Morning Report: Durable Goods orders rise 3/23/18

Vital Statistics:

Last Change
S&P futures 2648.75 5
Eurostoxx index 365.94 -3.21
Oil (WTI) 64.54 0.24
10 Year Government Bond Yield 2.84%
30 Year fixed rate mortgage 4.46%

Stocks are higher this morning after yesterday’s bloodbath. Bonds and MBS are down small.

Troubles with Facebook and the potential for a trade war with China caused a 3% decline in the stock market yesterday. This pushed the 10 year bond yield down towards 2.8%.

New Home Sales came in at 618k, more or less flat on a MOM and YOY basis.

Durable Goods orders came in much stronger than expected, increasing 3.1% MOM and almost 9% YOY. Ex-transportation, they rose 1.9% MOM and 8.1% YOY. Core Capital Goods orders (a proxy for business investment / capital expenditures) rose 1.8% MOM and 8% YOY. We might see some strategists bump up their Q1 GDP numbers on that reading.

KB Home reported first quarter earnings that missed on the top line; however the stock was up regardless after hours. Operating Margins improved, driven by an increase in gross margins. Bottom line numbers are not really comparable given the big adjustment to deferred tax assets as a result of the corporate tax cut. It is interesting to see an increase in gross margins, which have been falling pretty much across the industry. Perhaps it is a sign that home price growth is again outstripping cost growth (particularly labor and commodities).

The Senate passed a $1.3 trillion spending bill that will keep the government open. Donald Trump is mulling a veto over wall funding, but that is probably just noise.

Historically, house prices and the homeownership rate have correlated rather closely, but that broke down after house prices bottomed in 2012. What is going on? The first question to ask is whether the increase in homeownership that started in the mid-90s was due to increasing home prices or something else. We know that the Clinton Administration began to pull on some policy levers (and jawbone the GSEs) to increase lending to underserved markets and areas.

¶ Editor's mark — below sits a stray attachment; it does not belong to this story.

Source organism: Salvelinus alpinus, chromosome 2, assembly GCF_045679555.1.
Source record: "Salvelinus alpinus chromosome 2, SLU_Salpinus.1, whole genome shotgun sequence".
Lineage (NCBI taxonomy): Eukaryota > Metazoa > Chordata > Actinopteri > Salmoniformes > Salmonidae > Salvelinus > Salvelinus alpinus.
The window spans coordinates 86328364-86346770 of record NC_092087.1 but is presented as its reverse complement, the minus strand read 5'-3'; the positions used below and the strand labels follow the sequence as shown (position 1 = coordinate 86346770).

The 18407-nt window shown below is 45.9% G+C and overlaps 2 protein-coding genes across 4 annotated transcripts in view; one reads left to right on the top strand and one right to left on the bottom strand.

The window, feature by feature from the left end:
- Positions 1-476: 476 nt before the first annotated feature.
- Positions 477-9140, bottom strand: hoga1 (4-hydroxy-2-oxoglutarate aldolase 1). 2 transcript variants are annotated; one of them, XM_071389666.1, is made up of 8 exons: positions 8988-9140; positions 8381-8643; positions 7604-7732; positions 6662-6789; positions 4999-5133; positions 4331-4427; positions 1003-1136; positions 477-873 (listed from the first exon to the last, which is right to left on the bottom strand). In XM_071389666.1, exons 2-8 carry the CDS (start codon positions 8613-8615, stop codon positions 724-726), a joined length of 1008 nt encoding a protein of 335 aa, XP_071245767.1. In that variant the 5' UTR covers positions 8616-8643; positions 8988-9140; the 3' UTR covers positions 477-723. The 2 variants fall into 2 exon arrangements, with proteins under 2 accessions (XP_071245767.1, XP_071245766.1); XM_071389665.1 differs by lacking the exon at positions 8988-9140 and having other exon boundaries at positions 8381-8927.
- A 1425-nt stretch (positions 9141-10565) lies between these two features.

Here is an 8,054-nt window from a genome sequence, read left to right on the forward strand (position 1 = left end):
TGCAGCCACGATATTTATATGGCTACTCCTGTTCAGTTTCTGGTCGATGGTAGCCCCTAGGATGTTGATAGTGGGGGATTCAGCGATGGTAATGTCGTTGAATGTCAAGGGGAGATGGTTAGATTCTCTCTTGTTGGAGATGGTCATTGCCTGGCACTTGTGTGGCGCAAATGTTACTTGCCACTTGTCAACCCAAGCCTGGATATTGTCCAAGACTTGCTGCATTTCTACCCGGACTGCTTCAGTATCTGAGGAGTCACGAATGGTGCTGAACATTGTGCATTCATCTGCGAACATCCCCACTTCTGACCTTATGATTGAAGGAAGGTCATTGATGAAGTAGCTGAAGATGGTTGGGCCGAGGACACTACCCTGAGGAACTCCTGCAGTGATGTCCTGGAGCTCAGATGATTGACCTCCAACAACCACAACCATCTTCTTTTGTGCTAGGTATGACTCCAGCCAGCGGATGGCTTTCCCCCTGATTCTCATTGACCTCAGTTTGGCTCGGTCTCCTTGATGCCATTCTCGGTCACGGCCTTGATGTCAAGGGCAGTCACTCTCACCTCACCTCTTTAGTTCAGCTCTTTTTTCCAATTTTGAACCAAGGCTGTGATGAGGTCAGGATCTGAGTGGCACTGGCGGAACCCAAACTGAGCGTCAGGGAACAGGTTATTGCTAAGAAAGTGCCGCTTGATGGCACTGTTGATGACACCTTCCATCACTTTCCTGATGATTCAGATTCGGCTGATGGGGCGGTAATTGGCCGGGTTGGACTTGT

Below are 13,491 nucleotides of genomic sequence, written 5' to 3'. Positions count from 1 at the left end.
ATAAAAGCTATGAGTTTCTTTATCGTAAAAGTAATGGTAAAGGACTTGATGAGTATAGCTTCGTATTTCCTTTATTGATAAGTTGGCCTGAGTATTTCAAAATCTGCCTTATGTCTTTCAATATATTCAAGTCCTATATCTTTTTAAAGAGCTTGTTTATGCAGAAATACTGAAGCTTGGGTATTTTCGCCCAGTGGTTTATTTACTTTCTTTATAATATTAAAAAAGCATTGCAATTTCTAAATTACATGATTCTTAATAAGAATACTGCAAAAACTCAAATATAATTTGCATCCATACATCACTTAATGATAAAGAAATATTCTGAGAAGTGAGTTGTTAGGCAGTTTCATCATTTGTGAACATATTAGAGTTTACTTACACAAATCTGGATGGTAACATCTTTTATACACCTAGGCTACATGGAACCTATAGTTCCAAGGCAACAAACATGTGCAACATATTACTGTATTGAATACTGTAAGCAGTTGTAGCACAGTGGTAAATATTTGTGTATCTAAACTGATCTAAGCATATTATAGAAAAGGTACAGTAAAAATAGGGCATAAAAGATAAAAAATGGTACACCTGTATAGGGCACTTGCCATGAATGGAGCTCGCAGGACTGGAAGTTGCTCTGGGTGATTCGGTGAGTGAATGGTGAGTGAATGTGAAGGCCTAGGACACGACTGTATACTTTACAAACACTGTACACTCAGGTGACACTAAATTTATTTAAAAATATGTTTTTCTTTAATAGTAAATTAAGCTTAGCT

The wealth that was being created in the stock market rally probably helped as well. Easy credit during the bubble also pulled some people into the housing market as well. Once the bubble popped, many people lost their homes and became renters. Finally, tight supply in the aftermath of the bubble is preventing many from buying, and professional investors who are buying starter homes to rent them out are exacerbating the problem.

Prepayments hit a 4 year low, according to Black Knight Financial Service’s First Look on February mortgage performance data. Foreclosure starts fell 25% MOM after spiking in January. Hurricane-related delinquencies fell.

Realtor.com says that this Spring Selling Season is set to become one of the most competitive ever, with lots of buyers who were unable to find anything last year competing with new homebuyers. How are homebuyers reacting to the environment? Increasing down payments, increasing earnest money, and bidding through the asking price.

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